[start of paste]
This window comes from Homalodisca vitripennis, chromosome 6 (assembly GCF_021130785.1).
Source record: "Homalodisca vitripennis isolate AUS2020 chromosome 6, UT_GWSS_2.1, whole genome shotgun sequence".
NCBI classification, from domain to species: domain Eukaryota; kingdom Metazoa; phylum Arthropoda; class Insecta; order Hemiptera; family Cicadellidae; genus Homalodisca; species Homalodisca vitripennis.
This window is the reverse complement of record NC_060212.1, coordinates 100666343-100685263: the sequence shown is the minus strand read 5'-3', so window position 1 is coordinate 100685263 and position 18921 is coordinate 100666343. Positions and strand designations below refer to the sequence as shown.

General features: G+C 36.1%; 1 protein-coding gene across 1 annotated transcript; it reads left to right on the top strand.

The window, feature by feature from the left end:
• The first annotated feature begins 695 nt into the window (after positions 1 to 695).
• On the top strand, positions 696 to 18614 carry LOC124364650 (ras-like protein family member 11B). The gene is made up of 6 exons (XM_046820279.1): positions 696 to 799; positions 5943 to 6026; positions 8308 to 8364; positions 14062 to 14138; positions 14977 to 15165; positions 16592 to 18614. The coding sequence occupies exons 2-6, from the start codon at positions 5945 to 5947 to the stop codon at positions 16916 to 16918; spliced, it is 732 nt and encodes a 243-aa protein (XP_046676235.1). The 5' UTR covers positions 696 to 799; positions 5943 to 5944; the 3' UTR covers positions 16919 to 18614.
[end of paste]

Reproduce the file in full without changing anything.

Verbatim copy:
This window comes from Homalodisca vitripennis, chromosome 6 (assembly GCF_021130785.1).
Source record: "Homalodisca vitripennis isolate AUS2020 chromosome 6, UT_GWSS_2.1, whole genome shotgun sequence".
NCBI classification, from domain to species: domain Eukaryota; kingdom Metazoa; phylum Arthropoda; class Insecta; order Hemiptera; family Cicadellidae; genus Homalodisca; species Homalodisca vitripennis.
This window is the reverse complement of record NC_060212.1, coordinates 100666343-100685263: the sequence shown is the minus strand read 5'-3', so window position 1 is coordinate 100685263 and position 18921 is coordinate 100666343. Positions and strand designations below refer to the sequence as shown.

General features: G+C 36.1%; 1 protein-coding gene across 1 annotated transcript; it reads left to right on the top strand.

The window, feature by feature from the left end:
• The first annotated feature begins 695 nt into the window (after positions 1 to 695).
• On the top strand, positions 696 to 18614 carry LOC124364650 (ras-like protein family member 11B). The gene is made up of 6 exons (XM_046820279.1): positions 696 to 799; positions 5943 to 6026; positions 8308 to 8364; positions 14062 to 14138; positions 14977 to 15165; positions 16592 to 18614. The coding sequence occupies exons 2-6, from the start codon at positions 5945 to 5947 to the stop codon at positions 16916 to 16918; spliced, it is 732 nt and encodes a 243-aa protein (XP_046676235.1). The 5' UTR covers positions 696 to 799; positions 5943 to 5944; the 3' UTR covers positions 16919 to 18614.